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Leisure/Crime, Immaterial Labor, and the Performance of the Teenage Girl in Harmony Korine’s Spring Breakers (2012) and Sofia Coppola’s The Bling Ring (2013)
Maryn Wilkinson, University of Amsterdam

Abstract: Harmony Korine’s Spring Breakers (2012) and Sofia Coppola’s The Bling Ring (2013) introduced audiences to girls exploring criminal behavior both for and as leisure. The films introduce an idea of leisure/crime: criminal acts that appear to develop as natural, fruitful extensions of leisure activities, circumnavigating conventional laws of capitalism, yet still allow its actors to access, attain, and consume goods, money, value, and status. Through close analysis of the films’ style and character performances, this article proposes that the films and their enactments of leisure/crime in fact offer complex critical commentary on contemporary relations between the representation of teenage girls, notions of performativity, and immaterial labor in the late-capitalist US. Throughout, the girl remains the pivotal figure; by desiring what is and what, in turn, becomes desirable, she shapes the consumer market as much as she is subject or victim to it. Whether or not this allows her to become subversive, or radical enough to undermine the system, remains to be seen, but the films certainly offer plenty of challenging new directions for us to consider along the way.

Keywords: leisure/crime, popular culture, American cinema, immaterial labor, feminist film theory, performance, Spring Breakers, The Bling Ring, Korine (Harmony), Coppola (Sofia)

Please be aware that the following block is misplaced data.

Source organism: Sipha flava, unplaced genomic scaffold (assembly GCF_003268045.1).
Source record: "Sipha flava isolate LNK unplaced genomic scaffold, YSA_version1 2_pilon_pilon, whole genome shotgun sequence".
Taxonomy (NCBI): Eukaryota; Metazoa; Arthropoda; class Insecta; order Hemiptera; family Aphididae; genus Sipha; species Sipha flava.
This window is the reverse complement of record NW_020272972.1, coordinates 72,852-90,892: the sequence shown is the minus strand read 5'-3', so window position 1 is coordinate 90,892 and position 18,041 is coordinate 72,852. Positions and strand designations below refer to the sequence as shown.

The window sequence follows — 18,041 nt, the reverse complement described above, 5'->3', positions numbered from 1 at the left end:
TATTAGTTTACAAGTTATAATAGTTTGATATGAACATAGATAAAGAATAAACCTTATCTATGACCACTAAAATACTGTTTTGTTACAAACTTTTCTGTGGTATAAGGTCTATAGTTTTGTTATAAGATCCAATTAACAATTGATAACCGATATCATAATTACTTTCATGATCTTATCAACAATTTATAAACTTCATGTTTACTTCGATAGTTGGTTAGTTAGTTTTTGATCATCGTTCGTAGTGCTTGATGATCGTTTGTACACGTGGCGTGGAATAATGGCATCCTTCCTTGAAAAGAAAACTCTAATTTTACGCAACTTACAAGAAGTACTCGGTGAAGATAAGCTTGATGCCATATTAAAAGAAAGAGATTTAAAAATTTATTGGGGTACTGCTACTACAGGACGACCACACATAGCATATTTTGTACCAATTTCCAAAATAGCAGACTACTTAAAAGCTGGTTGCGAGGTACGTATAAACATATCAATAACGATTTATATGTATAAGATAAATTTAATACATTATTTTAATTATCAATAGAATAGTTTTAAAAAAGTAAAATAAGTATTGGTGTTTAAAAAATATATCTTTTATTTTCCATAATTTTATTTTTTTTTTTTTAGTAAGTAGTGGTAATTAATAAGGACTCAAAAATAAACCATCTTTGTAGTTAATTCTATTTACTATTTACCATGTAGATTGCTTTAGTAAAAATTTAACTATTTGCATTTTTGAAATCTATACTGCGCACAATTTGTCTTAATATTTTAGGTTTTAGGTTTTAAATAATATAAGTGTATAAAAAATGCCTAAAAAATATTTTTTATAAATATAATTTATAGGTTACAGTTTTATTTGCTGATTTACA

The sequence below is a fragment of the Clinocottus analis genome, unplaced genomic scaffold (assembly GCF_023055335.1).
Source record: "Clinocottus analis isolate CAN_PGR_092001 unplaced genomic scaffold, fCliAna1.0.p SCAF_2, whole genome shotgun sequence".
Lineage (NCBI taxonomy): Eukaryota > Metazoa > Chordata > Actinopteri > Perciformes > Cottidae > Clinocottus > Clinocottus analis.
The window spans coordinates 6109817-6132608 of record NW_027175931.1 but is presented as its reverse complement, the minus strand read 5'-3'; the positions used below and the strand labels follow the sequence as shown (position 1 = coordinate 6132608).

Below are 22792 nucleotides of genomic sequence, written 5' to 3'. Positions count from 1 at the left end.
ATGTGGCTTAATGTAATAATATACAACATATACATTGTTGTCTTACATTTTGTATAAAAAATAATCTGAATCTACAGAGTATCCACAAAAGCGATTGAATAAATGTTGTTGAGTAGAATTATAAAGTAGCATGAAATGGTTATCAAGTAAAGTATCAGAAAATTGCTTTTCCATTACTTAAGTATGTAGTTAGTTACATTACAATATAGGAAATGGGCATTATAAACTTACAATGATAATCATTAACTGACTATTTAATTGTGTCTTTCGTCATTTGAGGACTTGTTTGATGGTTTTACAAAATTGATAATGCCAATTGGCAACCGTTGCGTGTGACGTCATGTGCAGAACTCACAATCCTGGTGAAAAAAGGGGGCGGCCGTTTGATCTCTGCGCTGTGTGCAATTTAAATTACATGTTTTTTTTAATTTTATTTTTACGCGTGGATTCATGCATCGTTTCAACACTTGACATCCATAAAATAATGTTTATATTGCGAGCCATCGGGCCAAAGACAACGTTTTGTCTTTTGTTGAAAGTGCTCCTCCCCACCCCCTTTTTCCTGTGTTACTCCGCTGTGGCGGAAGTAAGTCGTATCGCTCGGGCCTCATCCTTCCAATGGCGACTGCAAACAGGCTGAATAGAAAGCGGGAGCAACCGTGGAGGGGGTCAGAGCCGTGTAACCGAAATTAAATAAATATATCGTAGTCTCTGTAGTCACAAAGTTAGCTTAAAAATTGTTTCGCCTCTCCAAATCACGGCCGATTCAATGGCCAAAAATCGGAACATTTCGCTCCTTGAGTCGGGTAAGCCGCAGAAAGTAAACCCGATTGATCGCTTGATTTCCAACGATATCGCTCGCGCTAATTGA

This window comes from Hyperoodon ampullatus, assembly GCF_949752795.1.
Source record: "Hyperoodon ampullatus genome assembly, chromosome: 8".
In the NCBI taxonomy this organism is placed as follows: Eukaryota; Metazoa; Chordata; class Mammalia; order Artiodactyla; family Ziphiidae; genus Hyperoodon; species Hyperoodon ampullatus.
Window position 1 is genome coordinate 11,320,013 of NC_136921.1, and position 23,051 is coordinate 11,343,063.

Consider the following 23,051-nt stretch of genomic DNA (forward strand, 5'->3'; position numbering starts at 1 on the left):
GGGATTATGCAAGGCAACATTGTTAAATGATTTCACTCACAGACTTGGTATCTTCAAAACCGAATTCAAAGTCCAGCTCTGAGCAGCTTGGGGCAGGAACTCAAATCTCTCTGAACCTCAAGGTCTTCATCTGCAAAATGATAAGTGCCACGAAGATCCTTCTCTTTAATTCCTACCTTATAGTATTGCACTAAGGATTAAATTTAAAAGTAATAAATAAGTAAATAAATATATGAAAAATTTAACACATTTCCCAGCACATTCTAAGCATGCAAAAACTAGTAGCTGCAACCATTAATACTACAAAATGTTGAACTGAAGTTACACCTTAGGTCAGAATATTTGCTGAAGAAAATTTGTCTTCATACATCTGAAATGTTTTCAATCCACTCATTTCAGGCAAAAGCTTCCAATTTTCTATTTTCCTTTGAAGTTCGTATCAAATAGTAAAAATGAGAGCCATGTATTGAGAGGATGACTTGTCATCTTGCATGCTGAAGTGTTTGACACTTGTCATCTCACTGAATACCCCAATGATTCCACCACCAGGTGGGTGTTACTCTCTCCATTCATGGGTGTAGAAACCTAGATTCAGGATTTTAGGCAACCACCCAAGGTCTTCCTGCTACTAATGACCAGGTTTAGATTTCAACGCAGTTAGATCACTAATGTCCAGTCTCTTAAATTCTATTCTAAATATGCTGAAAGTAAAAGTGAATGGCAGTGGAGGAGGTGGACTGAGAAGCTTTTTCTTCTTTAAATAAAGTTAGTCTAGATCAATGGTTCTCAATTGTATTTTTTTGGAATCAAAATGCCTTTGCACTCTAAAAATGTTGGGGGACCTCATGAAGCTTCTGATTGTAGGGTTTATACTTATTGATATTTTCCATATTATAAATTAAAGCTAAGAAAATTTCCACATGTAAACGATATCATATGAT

Copyright by Maryn Wilkinson

Two recent and visually striking films, Harmony Korine’s Spring Breakers (2012) and Sofia Coppola’s The Bling Ring (2013), introduce audiences to unexpected stories about girls and guns in the contemporary United States; they present girls exploring criminal behavior both for and as leisure. Spring Breakers tells the story of a group of college girls who rob a Chicken Shack to acquire capital for a spring break trip to Florida and, while there, become involved with a drug gang. In The Bling Ring, a film inspired by true events, a group of Hollywood teenagers rob celebrities’ houses in their spare time. Many critics quickly dismissed both films for their superficiality and “depthlessness” (in line, perhaps, with the typically swift rejection of most popular culture addressing teenage girls). Richard Corliss called Spring Breakers “all surface and sham,” while John Hanlon wrote it was “a ridiculous, repetitive, empty drama.” For Jeffrey Lyles, The Bling Ring was “a film as vapid and empty as its subjects and inspiration,” and Melissa Anderson argued it was “remote, repetitive … [and] as insubstantial as the reality TV stars name-checked (and burgled) throughout,” while Jeff Beck initiated a recurring connection between the two films when he wrote, “The Bling Ring is the most superficial film I’ve seen since Spring Breakers earlier this year. There’s so little here in the way of substance….”1 It is my contention, however, that these films—both in spite of and through their apparent shallowness—deliver complex critical commentary on contemporary relations between the representation of teenage girls, notions of performativity, and immaterial labor in the late-capitalist US. By blurring the boundaries between leisure activities and criminal behavior, they present a new idea that I call leisure/crime: criminal acts that appear to develop as natural, fruitful extensions of leisure activities, circumnavigating conventional laws of capitalism, yet still allow its actors to access, attain, and consume goods, money, value, and status.